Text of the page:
how long are hard boiled eggs good for
Boiling is a healthy way of preparing eggs, and hard-boiled eggs should be eaten within one week after cooking them.

According to the U.S. Food and Drug Administration, hard-boiled eggs, whether peeled or in the shell, must be eaten within a week after cooking.

It is recommended to consume cooked eggs (hard-boiled or fried) immediately after cooking. If, however, due to lack of time or other reasons, you wish to boil and keep eggs in advance, do not make more than your week’s requirement of hard-boiled eggs.

  • Refrigerate the leftover hard-boiled eggs at 40°F or below in the main body of a properly functioning refrigerator, particularly in areas near the back of the shelf.
  • Do not store the eggs in the egg rack on your refrigerator door because the temperature is generally higher in this area.
  • Reheat them thoroughly to 165°F (use a kitchen thermometer) before serving.

Tips for eating hard-boiled eggs on-the-go

  • If you wish to make hard-boiled eggs or other egg dishes for picnics, you must pack them in an insulated cooler with enough ice or frozen gel packs to keep them cold
  • Keep the cooler in the passenger compartment of the car and not in the trunk where the temperature is higher.
  • Do not leave the cooler in the parked car or sunny area but keep it in the shade with the lid tightly closed.
  • If you are taking cooked eggs in your school or work lunchbox, pack them with a small frozen gel pack or frozen juice box.
  • Avoid consuming stored hard-boiled eggs if they look or smell bad.

Are hard-boiled eggs better than soft-boiled eggs?

Boiling is a healthy way of preparing eggs because it does not involve adding extra calories (in the form of oil or butter) to the eggs.

In terms of safety, hard-boiled eggs have an edge over their soft-boiled counterparts.

  • For preventing Salmonella infection, the Centers for Disease Control and Prevention suggests that eggs should be cooked at 160°F or higher temperatures so that the egg white and yolk appear firm.
  • This can be easily ensured by hard-boiling the eggs.
  • The method does not lead to the loss of any significant amount of nutrients compared with soft-boiling the eggs.
  • Hard-boiling destroys antivitamins in the eggs and makes the egg protein more easily digestible.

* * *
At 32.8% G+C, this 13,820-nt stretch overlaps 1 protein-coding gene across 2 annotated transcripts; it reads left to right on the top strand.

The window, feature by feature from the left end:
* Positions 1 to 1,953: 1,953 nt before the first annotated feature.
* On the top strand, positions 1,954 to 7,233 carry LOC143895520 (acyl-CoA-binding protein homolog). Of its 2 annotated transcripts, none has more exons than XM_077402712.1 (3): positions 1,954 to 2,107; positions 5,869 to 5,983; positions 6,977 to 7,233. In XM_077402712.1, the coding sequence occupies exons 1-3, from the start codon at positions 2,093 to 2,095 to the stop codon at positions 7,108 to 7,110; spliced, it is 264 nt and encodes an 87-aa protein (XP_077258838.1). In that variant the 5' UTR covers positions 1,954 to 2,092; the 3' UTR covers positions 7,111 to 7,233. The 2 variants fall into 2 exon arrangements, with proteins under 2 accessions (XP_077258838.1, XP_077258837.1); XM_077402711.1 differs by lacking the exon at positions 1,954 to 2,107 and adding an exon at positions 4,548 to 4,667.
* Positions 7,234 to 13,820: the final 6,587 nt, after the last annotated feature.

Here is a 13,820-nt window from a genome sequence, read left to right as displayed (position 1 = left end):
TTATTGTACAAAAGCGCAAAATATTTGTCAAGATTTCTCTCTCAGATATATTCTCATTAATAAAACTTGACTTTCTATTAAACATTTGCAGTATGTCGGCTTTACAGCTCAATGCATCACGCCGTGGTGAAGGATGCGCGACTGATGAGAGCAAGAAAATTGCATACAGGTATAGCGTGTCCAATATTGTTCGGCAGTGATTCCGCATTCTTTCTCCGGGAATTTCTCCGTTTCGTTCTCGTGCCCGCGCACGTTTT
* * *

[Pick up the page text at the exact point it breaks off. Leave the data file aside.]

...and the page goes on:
Does boiling cause a loss of nutrients from eggs?

Using heat for cooking in any form—boiling, grilling, or frying—causes some loss of nutrients. Boiling eggs may lead to a slight loss of nutrients such as vitamins, zeaxanthin, and minerals. It, however, may be beneficial in many ways.

Boiling eggs increases the bioavailability of protein, which means the egg protein in a boiled egg is more easily digested and absorbed. It destroys a substance called avidin (an antivitamin) that binds with biotin, a type of B vitamin. Destruction of avidin makes biotin easily absorbable by the gut. Biotin is an essential nutrient because it is required for the metabolism of carbs, amino acids, and fats in the body.

Boiling renders the eggs safe by destroying harmful bacteria such as Salmonella that can cause food poisoning. Moreover, boiling does not add any extra fats or calories to the eggs. Thus, boiling is a preferable method of cooking eggs.

How do you know if hard-boiled eggs have gone bad?

Spoiled hard-boiled eggs can be identified by their smell and appearance. Avoid tasting them to confirm that they have gone bad. It's better to discard them if you aren’t sure. 

  • Spoiled hard-boiled eggs give an offensive, sour or putrid odor.
  • The surface of the egg may appear slimy or powdery.
  • A greenish or iridescent appearance of the egg white may mean the presence of bacteria, and such eggs must be discarded.

If, however, the egg yolk appears greenish-grey in an otherwise normal smelling and appearing boiled egg, do not worry. This generally occurs while hard-boiling eggs due to a reaction between iron and hydrogen sulfide present in eggs.

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Medically Reviewed on 5/23/2022
References
Image Source: iStock image

https://www.fda.gov/food/buy-store-serve-safe-food/what-you-need-know-about-egg-safety

https://eggsafety.org/faq/how-long-are-hard-cooked-eggs-safe-to-eat-why-do-hard-cooked-eggs-spoil-faster-than-fresh-eggs/

https://cfaes.osu.edu/news/articles/chow-line-hard-boiled-eggs-safer-choice-soft-boiled-eggs-for-easter